Coronary artery bypass is the process of restoring the flow of blood to the heart. The surgical procedure places new blood vessels around existing blockages to restore necessary blood flow to the heart muscle. Once blood flow is re-established normal heart function may return in time.
The most common type of revascularization procedure is Coronary Artery Bypass Grafting, sometimes called CABG ("cabbage"). We routinely use at least one artery from inside the chest (the internal mammary done through the same chest incision). When vein from the leg is needed we often remove it with a scope. We perform coronary artery bypass using on and off pump techniques individualized to patient needs.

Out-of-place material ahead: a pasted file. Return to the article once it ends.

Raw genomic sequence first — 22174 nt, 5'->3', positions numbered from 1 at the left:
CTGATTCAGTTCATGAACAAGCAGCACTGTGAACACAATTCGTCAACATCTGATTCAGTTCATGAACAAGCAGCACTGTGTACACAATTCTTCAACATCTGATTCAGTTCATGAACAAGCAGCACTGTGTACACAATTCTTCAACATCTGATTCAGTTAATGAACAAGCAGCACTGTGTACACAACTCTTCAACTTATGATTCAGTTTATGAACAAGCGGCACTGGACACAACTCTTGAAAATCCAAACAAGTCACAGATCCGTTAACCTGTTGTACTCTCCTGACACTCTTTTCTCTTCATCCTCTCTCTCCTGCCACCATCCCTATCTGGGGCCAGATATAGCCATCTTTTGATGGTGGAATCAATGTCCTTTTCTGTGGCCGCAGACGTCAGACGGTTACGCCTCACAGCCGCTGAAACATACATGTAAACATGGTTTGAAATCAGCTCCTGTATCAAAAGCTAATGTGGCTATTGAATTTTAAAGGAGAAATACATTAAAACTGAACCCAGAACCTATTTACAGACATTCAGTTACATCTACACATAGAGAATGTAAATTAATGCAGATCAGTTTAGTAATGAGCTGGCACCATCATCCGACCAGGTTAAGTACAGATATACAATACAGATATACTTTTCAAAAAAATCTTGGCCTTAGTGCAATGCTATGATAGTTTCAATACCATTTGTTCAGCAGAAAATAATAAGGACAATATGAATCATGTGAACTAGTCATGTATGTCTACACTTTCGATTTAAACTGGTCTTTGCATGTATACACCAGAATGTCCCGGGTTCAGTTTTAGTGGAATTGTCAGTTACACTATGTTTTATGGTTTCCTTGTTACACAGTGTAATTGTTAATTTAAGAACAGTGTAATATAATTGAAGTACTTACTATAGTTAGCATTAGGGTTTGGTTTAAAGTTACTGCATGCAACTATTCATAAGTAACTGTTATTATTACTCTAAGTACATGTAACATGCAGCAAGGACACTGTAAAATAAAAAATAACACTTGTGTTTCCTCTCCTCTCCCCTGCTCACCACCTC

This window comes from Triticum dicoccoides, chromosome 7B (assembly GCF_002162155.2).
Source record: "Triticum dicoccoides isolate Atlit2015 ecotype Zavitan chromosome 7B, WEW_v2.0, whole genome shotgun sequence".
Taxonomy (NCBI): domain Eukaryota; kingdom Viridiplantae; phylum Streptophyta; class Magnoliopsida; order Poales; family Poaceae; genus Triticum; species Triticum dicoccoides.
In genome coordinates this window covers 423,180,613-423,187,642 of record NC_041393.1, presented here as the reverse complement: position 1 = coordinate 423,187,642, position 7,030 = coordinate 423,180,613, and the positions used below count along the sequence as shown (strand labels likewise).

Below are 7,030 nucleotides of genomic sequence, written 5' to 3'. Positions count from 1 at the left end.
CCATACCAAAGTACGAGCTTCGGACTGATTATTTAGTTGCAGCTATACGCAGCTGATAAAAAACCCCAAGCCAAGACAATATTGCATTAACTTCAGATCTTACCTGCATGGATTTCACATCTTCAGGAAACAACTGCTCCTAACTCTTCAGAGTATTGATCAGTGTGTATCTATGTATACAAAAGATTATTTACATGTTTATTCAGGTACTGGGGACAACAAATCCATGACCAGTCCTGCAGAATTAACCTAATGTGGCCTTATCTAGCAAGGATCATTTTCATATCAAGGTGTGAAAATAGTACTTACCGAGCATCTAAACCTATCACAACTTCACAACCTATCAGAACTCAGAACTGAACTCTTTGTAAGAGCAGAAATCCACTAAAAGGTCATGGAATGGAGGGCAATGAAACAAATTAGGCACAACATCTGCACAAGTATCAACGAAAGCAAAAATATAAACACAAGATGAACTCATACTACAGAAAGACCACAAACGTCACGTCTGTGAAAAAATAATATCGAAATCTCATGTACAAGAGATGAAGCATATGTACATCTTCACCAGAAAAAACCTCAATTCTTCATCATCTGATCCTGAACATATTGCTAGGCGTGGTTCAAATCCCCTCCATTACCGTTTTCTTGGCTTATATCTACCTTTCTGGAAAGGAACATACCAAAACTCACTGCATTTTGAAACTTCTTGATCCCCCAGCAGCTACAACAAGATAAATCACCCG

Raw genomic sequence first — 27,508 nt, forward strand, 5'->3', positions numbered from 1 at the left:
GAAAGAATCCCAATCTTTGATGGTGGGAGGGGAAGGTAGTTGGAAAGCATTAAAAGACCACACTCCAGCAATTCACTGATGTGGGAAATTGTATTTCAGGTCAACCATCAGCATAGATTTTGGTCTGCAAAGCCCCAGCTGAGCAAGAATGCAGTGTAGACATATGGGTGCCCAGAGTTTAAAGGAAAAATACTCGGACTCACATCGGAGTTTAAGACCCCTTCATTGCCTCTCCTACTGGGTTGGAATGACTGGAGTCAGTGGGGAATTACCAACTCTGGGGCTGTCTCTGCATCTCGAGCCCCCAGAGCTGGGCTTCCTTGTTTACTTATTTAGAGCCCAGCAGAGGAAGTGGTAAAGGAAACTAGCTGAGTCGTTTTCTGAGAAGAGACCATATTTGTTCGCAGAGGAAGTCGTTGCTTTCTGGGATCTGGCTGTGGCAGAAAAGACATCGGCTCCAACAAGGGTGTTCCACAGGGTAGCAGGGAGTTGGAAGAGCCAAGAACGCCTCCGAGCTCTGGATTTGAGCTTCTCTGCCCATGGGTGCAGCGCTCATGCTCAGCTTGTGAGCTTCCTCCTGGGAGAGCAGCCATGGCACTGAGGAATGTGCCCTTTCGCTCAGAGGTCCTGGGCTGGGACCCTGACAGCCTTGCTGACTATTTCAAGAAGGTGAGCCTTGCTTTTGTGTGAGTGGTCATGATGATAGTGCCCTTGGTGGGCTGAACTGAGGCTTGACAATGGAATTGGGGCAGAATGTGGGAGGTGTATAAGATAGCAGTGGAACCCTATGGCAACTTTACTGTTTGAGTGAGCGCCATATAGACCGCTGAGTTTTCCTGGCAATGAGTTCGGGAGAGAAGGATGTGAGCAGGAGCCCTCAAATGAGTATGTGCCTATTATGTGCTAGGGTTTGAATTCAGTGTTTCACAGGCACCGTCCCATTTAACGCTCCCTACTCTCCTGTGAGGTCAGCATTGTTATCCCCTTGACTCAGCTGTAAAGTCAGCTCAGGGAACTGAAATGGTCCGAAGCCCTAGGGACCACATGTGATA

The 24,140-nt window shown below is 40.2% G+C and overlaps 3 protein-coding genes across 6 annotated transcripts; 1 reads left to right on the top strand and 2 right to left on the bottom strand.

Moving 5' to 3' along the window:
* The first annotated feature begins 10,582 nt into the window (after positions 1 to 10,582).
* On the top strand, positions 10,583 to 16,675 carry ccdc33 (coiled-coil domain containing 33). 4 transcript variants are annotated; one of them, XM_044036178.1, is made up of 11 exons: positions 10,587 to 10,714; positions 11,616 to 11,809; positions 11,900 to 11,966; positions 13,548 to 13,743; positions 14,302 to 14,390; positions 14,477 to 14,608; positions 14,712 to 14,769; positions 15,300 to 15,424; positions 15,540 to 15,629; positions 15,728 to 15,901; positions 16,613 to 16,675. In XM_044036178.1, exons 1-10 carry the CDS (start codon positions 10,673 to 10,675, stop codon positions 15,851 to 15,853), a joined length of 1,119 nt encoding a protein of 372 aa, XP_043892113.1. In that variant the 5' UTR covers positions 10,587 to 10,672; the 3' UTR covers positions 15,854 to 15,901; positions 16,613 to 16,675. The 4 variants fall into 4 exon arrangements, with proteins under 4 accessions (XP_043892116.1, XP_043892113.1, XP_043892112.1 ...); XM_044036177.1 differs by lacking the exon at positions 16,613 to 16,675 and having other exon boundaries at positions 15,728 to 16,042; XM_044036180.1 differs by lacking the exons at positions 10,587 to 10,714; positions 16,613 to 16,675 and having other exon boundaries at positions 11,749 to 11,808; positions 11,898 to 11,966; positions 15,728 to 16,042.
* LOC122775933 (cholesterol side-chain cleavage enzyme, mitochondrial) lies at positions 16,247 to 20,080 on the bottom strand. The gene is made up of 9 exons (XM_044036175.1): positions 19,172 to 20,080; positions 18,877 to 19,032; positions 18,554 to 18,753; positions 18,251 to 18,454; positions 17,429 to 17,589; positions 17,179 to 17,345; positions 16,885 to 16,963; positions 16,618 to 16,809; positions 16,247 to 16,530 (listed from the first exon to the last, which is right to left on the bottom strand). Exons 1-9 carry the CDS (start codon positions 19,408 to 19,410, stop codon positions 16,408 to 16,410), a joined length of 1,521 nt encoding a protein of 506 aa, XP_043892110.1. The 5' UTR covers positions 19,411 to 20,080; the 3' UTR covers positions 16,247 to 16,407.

Typically, when a patient undergoes open-heart surgery, it is necessary to stop the patient's heart and maintain the body's circulation through the use of cardiopulmonary bypass (CPB), also called the heart-lung machine. There are associated risks with the heart lung machine, such as inflammation, stroke and neurological complications. In recent years, new techniques have been developed called off-pump coronary revascularization, or off-pump bypass surgery. In an off-pump bypass, the heart continues to beat and just the portion of the heart being operated on is stabilized during the surgery. Since the heart continues beating, circulation is maintained without the use of the heart-lung machine (therefore, "off-pump").
If open heart surgery has been recommended for you, it is important to discuss all treatment options with your doctor.
Compared to traditional CABG, off-pump CABG may reduce some complications and improves outcomes in high-risk patients. High-risk patients who benefit most from off-pump coronary revascularization include people:
For more information or to refer a patient for a consultation, call us at (585) 275-5384.